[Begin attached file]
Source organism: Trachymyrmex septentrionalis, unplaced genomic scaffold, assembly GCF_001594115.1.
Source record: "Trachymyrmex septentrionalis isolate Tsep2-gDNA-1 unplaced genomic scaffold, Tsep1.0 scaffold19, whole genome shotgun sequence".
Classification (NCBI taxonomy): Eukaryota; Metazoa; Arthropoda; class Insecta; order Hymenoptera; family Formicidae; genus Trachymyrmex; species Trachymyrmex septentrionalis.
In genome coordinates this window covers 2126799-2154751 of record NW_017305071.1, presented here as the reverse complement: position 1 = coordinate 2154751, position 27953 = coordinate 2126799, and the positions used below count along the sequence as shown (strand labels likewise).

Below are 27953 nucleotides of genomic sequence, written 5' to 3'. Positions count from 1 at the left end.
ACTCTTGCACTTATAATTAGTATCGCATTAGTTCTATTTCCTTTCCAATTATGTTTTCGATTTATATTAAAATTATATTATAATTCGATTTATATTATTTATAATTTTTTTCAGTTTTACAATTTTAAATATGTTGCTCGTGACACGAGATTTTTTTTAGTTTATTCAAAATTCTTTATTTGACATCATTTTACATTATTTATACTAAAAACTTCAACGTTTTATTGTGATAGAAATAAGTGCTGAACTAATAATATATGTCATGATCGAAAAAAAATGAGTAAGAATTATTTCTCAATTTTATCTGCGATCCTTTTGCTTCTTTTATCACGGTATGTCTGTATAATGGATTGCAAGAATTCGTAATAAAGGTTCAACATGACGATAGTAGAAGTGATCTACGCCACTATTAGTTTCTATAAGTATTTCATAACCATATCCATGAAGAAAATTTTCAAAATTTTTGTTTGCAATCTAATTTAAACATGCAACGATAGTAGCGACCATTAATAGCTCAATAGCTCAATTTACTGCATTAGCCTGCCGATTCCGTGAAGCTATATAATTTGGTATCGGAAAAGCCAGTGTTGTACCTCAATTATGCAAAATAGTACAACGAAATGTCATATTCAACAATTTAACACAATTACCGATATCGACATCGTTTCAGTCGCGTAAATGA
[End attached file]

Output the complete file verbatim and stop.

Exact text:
Source organism: Trachymyrmex septentrionalis, unplaced genomic scaffold, assembly GCF_001594115.1.
Source record: "Trachymyrmex septentrionalis isolate Tsep2-gDNA-1 unplaced genomic scaffold, Tsep1.0 scaffold19, whole genome shotgun sequence".
Classification (NCBI taxonomy): Eukaryota; Metazoa; Arthropoda; class Insecta; order Hymenoptera; family Formicidae; genus Trachymyrmex; species Trachymyrmex septentrionalis.
In genome coordinates this window covers 2126799-2154751 of record NW_017305071.1, presented here as the reverse complement: position 1 = coordinate 2154751, position 27953 = coordinate 2126799, and the positions used below count along the sequence as shown (strand labels likewise).

Below are 27953 nucleotides of genomic sequence, written 5' to 3'. Positions count from 1 at the left end.
ACTCTTGCACTTATAATTAGTATCGCATTAGTTCTATTTCCTTTCCAATTATGTTTTCGATTTATATTAAAATTATATTATAATTCGATTTATATTATTTATAATTTTTTTCAGTTTTACAATTTTAAATATGTTGCTCGTGACACGAGATTTTTTTTAGTTTATTCAAAATTCTTTATTTGACATCATTTTACATTATTTATACTAAAAACTTCAACGTTTTATTGTGATAGAAATAAGTGCTGAACTAATAATATATGTCATGATCGAAAAAAAATGAGTAAGAATTATTTCTCAATTTTATCTGCGATCCTTTTGCTTCTTTTATCACGGTATGTCTGTATAATGGATTGCAAGAATTCGTAATAAAGGTTCAACATGACGATAGTAGAAGTGATCTACGCCACTATTAGTTTCTATAAGTATTTCATAACCATATCCATGAAGAAAATTTTCAAAATTTTTGTTTGCAATCTAATTTAAACATGCAACGATAGTAGCGACCATTAATAGCTCAATAGCTCAATTTACTGCATTAGCCTGCCGATTCCGTGAAGCTATATAATTTGGTATCGGAAAAGCCAGTGTTGTACCTCAATTATGCAAAATAGTACAACGAAATGTCATATTCAACAATTTAACACAATTACCGATATCGACATCGTTTCAGTCGCGTAAATGA